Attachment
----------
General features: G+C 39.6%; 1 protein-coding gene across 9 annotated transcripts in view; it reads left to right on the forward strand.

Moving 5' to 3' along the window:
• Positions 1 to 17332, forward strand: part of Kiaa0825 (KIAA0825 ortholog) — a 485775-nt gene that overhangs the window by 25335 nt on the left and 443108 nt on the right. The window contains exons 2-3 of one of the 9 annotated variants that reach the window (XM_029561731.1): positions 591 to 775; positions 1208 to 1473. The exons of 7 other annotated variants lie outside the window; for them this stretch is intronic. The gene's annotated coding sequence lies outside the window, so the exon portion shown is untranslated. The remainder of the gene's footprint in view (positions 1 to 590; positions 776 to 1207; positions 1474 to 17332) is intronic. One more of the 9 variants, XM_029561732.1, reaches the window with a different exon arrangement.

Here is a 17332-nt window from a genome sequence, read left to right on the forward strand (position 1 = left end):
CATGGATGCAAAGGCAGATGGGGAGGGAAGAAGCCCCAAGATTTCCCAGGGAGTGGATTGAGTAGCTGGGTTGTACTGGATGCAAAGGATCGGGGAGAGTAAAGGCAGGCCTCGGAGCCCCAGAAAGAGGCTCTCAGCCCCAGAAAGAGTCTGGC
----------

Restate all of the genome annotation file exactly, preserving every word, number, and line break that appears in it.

General features: G+C 39.6%; 1 protein-coding gene across 9 annotated transcripts in view; it reads left to right on the forward strand.

Moving 5' to 3' along the window:
• Positions 1 to 17332, forward strand: part of Kiaa0825 (KIAA0825 ortholog) — a 485775-nt gene that overhangs the window by 25335 nt on the left and 443108 nt on the right. The window contains exons 2-3 of one of the 9 annotated variants that reach the window (XM_029561731.1): positions 591 to 775; positions 1208 to 1473. The exons of 7 other annotated variants lie outside the window; for them this stretch is intronic. The gene's annotated coding sequence lies outside the window, so the exon portion shown is untranslated. The remainder of the gene's footprint in view (positions 1 to 590; positions 776 to 1207; positions 1474 to 17332) is intronic. One more of the 9 variants, XM_029561732.1, reaches the window with a different exon arrangement.

Here is a 17332-nt window from a genome sequence, read left to right on the forward strand (position 1 = left end):
CATGGATGCAAAGGCAGATGGGGAGGGAAGAAGCCCCAAGATTTCCCAGGGAGTGGATTGAGTAGCTGGGTTGTACTGGATGCAAAGGATCGGGGAGAGTAAAGGCAGGCCTCGGAGCCCCAGAAAGAGGCTCTCAGCCCCAGAAAGAGTCTGGC